Thirty global insurance companies have been called upon to publicly rule out any insurance services for Indian mining multinational Adani's coal mine and associated rail project in Queensland -- in light of its potential climate, social, and broader environmental impacts.
The call was made in a letter by 73 organisations, representing a combined membership of more than 76m people, reported World Coal. The letter was announced at a press conference at COP24, the UN climate talks which are being held in Poland.
Adani has tried to raise bank financing for the project, but 37 global financial institutions, including all Australia’s major banks, have declined to lend. On 29 November, the Adani Group announced plans to self-finance the project which it has reduced in scale.
This leaves insurance as a critical missing piece of financial support for the project.
Seven leading insurers have already announced that they will not insure new coal mines and plants: Swiss Re; Generali; Zurich; Allianz; AXA; SCOR; and Munich Re.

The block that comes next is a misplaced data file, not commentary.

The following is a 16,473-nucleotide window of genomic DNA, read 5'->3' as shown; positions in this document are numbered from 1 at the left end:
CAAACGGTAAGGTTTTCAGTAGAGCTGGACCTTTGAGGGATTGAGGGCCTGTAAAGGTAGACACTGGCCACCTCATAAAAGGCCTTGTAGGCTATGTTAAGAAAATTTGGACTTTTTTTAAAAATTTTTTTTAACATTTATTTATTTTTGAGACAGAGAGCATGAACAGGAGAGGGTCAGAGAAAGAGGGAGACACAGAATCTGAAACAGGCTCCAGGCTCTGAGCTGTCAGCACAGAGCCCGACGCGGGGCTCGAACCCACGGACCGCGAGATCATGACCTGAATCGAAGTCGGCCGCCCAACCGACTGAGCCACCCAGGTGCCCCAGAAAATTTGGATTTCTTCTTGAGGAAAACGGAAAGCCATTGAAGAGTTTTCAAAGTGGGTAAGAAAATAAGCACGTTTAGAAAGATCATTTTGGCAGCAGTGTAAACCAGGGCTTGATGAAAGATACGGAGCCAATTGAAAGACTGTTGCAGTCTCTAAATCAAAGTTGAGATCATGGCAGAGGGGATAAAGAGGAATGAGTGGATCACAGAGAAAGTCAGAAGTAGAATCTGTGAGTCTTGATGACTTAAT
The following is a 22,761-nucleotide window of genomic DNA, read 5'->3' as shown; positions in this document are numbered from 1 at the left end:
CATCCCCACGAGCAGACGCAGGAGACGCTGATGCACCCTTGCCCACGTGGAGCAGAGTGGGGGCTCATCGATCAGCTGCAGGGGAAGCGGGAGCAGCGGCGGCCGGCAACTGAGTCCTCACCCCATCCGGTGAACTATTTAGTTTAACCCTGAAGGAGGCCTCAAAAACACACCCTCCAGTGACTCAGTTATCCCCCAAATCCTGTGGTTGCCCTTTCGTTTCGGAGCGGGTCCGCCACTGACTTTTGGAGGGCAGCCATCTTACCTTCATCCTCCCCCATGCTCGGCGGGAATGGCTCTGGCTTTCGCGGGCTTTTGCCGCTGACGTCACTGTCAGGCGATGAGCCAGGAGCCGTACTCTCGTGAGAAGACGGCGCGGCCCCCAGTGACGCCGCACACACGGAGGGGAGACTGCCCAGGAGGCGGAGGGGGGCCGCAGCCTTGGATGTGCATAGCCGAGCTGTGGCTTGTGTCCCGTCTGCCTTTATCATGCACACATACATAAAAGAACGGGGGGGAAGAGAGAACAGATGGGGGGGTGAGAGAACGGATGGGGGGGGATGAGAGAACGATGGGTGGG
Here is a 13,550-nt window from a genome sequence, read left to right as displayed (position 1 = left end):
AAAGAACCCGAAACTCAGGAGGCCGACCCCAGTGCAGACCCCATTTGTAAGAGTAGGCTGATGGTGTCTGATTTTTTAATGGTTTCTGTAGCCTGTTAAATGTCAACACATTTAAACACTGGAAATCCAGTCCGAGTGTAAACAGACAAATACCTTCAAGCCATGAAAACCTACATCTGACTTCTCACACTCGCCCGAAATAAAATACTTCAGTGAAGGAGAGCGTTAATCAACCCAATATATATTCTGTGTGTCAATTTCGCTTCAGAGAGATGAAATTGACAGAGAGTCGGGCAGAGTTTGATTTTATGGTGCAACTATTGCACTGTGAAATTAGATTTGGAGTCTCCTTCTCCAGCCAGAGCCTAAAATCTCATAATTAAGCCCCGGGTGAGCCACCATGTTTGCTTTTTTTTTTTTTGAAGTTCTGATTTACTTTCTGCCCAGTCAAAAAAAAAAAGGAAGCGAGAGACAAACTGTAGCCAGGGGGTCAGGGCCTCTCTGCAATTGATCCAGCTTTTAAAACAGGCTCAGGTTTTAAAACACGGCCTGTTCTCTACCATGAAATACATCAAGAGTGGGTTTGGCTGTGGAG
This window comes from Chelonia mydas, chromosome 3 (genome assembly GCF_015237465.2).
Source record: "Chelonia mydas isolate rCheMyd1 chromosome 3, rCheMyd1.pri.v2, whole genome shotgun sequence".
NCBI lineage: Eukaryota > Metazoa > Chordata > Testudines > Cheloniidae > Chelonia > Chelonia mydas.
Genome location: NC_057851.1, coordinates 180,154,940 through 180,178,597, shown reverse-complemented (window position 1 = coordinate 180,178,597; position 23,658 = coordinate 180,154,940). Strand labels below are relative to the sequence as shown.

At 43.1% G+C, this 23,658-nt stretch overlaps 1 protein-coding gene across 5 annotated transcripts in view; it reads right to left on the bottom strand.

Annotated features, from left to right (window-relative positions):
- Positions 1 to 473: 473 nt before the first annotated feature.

Insurers ranked on coal policy
Separately, Unfriend Coal, an international alliance of environment groups, has ranked 24 of the world’s biggest insurers on their action on coal and climate change, assessing and scoring their policies on underwriting, divestment and other aspects of climate leadership.
Unfriend Coal notes that Asia-Pacific insurers continue to insure and invest in coal, although there are the first signs of change. Three of Japan’s largest life insurance companies, Nippon, Dai-ichi and Meiji Life, have announced they will no longer fund new coal projects. Australia’s QBE is currently reviewing its coal underwriting and investment policies. No leading US insurers have taken action on coal. Companies like AIG, Chubb, Liberty Mutual and Berkshire Hathaway continue to underwrite and invest in the industry.
Unfriend Coal's 2018 Scorecard on Insurance, Coal and Climate Change shows that QBE, the only Australian company included in the report, are among the laggards on action against coal, trailing European insurers.